• Even with a support element 21 of this type, the described deficiencies can occur, as in Fig. 3 outlined. In the integrated wire 21 B an interruption of a strand 211 has occurred, which has penetrated the casing 215 in the sequence and is visible from the outside. At the same time, damage to the casing 215 has occurred. By a visual examination of the support element 21 by means of the receiving unit 120, it is possible to detect these errors. The receiving unit 120, in one embodiment, is a digital camera that stores one or a series of digital images at a fixed resolution.
  • The receiving unit 120 thus detects electromagnetic radiation in the visible wavelength range, which is reflected at the support element 21. In one embodiment, this electromagnetic radiation may be daylight if it is sufficiently bright in the elevator shaft 6. If this is not the case, all the transmission unit 11 can serve any desired light source, for example an illumination provided in the elevator shaft 6. Preferably, however, a separate light source 11 is provided which optimally illuminates the scanned portion of the support member 21. Of the Receiving unit 21 thus directly incident transmission radiation 8T and reflected on the surface of the support member 21 reflection radiation 8R detected and delivered corresponding image data to the computer unit 13. By evaluating the image data, visually recognizable defects, such as broken wires 211 broken out from the outside and damage 2151 of the casing 215, can be automatically detected, as shown on the screen of the computer unit 13.
  • In Fig. 4 schematically another embodiment of a test apparatus 1 is shown, by means of a flat support member 21 is checked. The support element 21 is arranged in front of a receiving unit 120 in such a way that a wide side of the support member 21 of the receiving unit 120 is opposite. The previously shown connection to the arithmetic unit 13 is in Fig. 4 for the sake of clarity not shown.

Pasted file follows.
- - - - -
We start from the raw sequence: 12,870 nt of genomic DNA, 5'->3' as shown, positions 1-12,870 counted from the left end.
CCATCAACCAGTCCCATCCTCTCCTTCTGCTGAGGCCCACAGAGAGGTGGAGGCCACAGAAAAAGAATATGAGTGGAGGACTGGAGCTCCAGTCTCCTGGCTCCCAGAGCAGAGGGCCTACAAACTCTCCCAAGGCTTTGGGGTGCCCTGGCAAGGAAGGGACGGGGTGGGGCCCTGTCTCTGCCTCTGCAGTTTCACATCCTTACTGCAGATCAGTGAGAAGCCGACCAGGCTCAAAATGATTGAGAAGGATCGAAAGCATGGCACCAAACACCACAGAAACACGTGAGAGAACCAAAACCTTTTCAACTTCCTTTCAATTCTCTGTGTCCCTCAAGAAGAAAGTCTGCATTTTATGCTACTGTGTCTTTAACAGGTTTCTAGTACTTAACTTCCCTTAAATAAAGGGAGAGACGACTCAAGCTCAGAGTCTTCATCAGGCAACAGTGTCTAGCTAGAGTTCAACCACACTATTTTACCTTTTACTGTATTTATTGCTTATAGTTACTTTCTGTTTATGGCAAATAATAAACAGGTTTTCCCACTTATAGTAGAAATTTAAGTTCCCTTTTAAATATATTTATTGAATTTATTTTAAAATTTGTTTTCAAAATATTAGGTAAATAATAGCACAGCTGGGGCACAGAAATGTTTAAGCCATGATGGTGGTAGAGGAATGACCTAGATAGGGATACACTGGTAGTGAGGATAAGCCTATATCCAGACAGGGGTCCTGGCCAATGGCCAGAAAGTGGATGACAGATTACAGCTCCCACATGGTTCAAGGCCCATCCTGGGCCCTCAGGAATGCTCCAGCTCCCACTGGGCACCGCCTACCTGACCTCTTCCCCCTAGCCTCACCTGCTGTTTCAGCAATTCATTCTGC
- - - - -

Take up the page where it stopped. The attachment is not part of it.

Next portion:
• Light - daylight or artificial light - is reflected on the surface of the broad side of the support member 21 and impinges on the receiving unit 120. The receiving unit 120, which as described may be a digital camera, captures or stores single or a series of digital images.
    At the in Fig. 4 shown arrangement of the support member 21 are above all damage visible, which occur on the receiving unit 120 wide side facing the support member 21.
  • If the at least one receiving unit 12D, 12R, 120 is arranged at a greater distance from the support element 21 and this is subject to movements, eg vibrations, a greater outlay for image acquisition and image processing results. In Fig. 5 is a couplable with the support member 21 tester 1 shown, with these disadvantages can be avoided.
  • This in Fig. 5 shown embodiment of the test apparatus 1 comprises a housing 100 with two housing parts 100A, 100B, which are connected by brackets 102 together. In the first housing part 100A, the transmitting unit 11 and a first receiving unit 12R are arranged, which serves to image reflecting patterns. in the second housing part 100B, a second receiving unit 12D is provided which serves to image transmission patterns. The brackets 102 serve in the example at the same time as bearing shafts for optional wheels 101, which can roll on both sides of the support member 21 on the narrow side surfaces. In one embodiment, the in Fig. 5 is shown, the wheels 101 along the support member 21 existing sliding surfaces 2150 roll.